landmark wrongful death ruling

Five-month-old Ava died in 2010 after the owner of an unregistered day care centre left her unattended on a bed. Ava fell off the bed, was caught between furniture and suffocated.

Represented by DSC Attorneys’ senior associate Chris Smit, Ava’s parents, Craig and Riette Barley, sued the owner of the day care centre and the Western Cape Department of Social Development, which failed to register the centre despite its application two years prior to Ava’s tragic death.

In a landmark ruling, both defendants were held jointly and severally liable for the wrongful death of Ava.

At DSC Attorneys, we’re delighted with the outcome, which will set a new precedent for cases of this nature in the future. It’s to be hoped that this will contribute to safer conditions for babies and young children in day care centres across South Africa.

For more information, see our press release below and recent coverage of the ruling by the Cape Times, Cape Talk radio, Bizcommunity and parent24.

Press Release: Landmark Wrongful Death Ruling in Ava Day Care Case Sets New Precedent

Cape Town, 5th July, 2017 – The Landmark ruling on Friday in the Ava Barley day care case, which held both defendants jointly and severally liable for the wrongful death of five and a half month old baby Ava in 2010 will set a new precedent for cases of this nature in the future.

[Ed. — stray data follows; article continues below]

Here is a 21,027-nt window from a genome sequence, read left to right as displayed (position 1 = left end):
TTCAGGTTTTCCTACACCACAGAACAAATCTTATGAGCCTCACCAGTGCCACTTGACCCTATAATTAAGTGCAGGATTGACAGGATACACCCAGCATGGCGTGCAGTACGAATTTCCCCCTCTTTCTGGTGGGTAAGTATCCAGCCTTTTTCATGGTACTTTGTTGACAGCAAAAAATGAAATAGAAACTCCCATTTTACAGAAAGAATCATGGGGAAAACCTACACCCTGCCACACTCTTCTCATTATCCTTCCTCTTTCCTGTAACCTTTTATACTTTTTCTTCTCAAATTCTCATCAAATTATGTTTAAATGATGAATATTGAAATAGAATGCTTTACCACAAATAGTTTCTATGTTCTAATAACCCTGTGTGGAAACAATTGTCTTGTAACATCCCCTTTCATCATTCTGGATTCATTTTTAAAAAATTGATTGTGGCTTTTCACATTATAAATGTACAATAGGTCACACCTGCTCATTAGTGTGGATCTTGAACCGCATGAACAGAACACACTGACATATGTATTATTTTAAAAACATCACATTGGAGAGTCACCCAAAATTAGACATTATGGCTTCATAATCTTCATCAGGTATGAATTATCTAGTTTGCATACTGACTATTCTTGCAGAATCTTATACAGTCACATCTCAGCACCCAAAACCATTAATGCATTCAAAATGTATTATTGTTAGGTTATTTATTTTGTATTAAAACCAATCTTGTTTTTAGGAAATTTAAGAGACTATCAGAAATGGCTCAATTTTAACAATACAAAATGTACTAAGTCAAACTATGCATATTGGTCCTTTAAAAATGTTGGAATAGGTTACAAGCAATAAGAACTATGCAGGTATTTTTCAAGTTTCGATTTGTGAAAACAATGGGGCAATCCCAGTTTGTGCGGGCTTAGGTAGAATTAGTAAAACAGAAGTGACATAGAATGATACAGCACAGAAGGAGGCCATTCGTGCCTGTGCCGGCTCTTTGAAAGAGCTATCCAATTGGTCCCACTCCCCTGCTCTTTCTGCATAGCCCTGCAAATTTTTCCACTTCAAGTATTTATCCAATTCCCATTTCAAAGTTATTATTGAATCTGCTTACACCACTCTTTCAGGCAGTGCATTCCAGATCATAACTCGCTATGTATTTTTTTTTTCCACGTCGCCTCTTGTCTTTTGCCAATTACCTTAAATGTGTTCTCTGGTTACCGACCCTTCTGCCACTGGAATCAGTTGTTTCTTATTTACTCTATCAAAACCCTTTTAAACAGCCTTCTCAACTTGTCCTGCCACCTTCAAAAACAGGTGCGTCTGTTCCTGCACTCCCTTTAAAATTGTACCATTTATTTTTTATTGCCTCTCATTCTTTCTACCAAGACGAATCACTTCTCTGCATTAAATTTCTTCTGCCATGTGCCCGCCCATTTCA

This is according to DSC Attorneys’ senior associate Chris Smit, who represented Ava’s parents Craig and Riette Barley in the case against Catherine Moore, the owner of Aunty Dawn’s Daycare Centre (an unregistered ECD centre) in Pinelands and the Department of Social Development.

The damages amount that the Western Cape Government and Moore (who left the country after being issued with a summons) must pay will be determined at a separate hearing.

“As legal representatives we are very satisfied with the ruling – This is a very favourable outcome and a landmark case because it will set a precedent for holding the (local) government accountable for failing to comply with its duties,” says Smit. “It is particularly apt where harm that has ensued is closely connected to an omission of a defendant that carries the duty to prevent the harm.

“If the Department had complied with its obligations after having received Ms Moore’s application for the registration of her daycare centre, the risk of Ms Moore leaving little Ava unattended on the bed alone, would have been eliminated.”

He continues: “Legislative measures are not enough. The State is obliged to act to achieve the intended result. It failed to act in accordance with its obligations and must be held accountable for Ava’s death.”

Smit says that it is apparent that Ms Moore’s daycare centre remained unregistered for over 2½ years before Ava’s death and that the application was only considered after the death.